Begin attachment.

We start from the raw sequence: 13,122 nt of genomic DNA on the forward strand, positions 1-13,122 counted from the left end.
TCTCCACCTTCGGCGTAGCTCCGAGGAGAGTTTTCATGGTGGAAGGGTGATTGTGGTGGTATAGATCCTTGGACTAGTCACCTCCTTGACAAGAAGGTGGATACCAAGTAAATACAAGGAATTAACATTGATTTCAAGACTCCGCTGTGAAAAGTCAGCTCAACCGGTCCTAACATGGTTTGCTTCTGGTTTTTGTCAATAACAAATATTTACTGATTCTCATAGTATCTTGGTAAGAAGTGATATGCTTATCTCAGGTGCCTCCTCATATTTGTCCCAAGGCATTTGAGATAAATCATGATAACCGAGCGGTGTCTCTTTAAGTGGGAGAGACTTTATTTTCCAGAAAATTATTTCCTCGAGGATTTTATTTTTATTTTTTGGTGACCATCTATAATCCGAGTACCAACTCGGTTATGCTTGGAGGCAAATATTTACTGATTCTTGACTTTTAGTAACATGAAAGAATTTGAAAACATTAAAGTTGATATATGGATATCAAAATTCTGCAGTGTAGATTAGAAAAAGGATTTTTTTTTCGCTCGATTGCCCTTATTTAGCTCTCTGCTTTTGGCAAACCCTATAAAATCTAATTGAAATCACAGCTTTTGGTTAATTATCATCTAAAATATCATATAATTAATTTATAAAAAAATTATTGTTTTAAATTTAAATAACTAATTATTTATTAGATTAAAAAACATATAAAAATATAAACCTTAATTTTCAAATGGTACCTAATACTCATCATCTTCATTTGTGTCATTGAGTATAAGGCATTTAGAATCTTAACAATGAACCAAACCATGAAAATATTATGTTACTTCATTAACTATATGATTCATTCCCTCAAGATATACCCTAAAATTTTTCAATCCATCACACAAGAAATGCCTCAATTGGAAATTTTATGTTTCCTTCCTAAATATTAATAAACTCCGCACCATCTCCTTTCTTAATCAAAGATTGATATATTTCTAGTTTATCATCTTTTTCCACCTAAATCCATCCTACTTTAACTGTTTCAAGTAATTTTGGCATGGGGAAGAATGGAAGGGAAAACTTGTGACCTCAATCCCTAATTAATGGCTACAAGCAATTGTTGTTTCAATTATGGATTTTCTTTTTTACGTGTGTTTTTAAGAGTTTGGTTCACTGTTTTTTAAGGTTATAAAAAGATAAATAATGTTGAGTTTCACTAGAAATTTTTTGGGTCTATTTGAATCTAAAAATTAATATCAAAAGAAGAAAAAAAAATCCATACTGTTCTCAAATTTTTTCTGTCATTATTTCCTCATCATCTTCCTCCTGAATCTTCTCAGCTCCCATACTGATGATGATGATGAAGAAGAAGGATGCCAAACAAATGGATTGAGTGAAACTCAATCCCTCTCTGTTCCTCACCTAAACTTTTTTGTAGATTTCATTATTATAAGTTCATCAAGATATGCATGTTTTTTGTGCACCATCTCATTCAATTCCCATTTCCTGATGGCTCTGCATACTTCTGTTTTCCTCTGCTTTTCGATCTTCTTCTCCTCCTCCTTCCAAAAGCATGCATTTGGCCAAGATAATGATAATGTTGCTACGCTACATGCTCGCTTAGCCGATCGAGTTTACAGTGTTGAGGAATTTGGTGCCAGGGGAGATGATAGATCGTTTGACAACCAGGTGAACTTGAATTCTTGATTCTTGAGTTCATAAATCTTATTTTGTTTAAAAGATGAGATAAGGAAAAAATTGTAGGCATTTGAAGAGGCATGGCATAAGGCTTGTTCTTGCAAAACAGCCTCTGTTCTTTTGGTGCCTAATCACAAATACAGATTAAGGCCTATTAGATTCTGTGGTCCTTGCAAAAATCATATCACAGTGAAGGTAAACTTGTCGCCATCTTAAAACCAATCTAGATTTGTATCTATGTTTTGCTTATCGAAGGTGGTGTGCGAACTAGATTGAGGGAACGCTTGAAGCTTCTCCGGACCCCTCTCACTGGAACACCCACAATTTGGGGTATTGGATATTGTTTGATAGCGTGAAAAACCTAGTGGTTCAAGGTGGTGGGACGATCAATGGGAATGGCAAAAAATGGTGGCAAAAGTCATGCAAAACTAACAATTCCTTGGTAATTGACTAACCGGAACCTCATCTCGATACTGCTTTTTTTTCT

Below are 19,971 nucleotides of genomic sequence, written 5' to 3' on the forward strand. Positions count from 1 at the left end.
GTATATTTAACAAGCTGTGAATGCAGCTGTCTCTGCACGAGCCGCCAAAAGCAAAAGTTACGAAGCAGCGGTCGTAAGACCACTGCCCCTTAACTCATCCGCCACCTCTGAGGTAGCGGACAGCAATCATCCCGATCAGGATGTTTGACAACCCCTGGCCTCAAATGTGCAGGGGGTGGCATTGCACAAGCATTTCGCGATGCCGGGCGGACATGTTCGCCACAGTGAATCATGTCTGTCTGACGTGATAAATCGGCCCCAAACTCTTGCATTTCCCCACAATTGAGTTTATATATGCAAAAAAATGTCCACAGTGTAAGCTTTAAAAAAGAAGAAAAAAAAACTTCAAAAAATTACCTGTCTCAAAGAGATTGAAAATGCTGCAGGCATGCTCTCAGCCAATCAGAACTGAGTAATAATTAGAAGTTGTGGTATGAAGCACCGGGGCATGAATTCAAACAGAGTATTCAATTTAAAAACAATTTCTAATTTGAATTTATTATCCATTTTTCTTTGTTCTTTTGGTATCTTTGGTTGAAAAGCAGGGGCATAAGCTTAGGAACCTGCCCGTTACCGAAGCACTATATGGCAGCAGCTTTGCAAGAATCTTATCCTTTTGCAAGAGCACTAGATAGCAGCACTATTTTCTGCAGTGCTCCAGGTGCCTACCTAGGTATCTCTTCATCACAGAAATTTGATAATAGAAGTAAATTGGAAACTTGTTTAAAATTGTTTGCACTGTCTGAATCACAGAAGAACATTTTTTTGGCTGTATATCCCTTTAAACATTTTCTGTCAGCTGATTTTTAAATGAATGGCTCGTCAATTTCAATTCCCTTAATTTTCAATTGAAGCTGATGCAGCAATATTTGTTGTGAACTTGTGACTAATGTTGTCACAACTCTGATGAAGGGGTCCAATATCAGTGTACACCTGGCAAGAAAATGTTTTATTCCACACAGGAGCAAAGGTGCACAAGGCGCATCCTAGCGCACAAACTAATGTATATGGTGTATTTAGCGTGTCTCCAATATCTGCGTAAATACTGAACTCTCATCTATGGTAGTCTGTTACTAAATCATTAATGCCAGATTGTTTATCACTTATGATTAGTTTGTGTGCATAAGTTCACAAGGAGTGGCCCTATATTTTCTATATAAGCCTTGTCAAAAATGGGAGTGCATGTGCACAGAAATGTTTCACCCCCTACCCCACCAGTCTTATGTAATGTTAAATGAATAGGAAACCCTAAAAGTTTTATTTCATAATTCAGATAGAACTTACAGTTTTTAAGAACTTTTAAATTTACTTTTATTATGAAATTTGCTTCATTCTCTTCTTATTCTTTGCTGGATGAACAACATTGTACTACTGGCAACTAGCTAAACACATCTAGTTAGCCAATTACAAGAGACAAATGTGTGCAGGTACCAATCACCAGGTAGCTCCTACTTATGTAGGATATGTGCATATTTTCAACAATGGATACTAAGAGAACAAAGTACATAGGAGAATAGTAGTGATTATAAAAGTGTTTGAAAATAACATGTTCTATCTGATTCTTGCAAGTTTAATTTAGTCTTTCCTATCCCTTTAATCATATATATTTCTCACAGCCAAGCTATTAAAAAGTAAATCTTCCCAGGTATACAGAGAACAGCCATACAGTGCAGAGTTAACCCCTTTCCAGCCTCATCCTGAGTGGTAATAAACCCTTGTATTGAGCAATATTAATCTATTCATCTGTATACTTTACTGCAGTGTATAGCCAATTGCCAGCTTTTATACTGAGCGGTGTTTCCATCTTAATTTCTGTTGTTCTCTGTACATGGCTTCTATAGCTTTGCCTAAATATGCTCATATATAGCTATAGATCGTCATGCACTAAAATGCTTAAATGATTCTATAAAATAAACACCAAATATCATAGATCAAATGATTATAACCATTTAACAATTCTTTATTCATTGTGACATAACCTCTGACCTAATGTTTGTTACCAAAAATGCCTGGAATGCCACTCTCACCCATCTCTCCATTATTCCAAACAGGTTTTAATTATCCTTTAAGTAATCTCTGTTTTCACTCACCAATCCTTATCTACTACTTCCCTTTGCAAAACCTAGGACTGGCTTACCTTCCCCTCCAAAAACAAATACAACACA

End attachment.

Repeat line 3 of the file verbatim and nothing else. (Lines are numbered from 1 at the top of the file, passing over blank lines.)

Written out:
Below are 19,971 nucleotides of genomic sequence, written 5' to 3' on the forward strand. Positions count from 1 at the left end.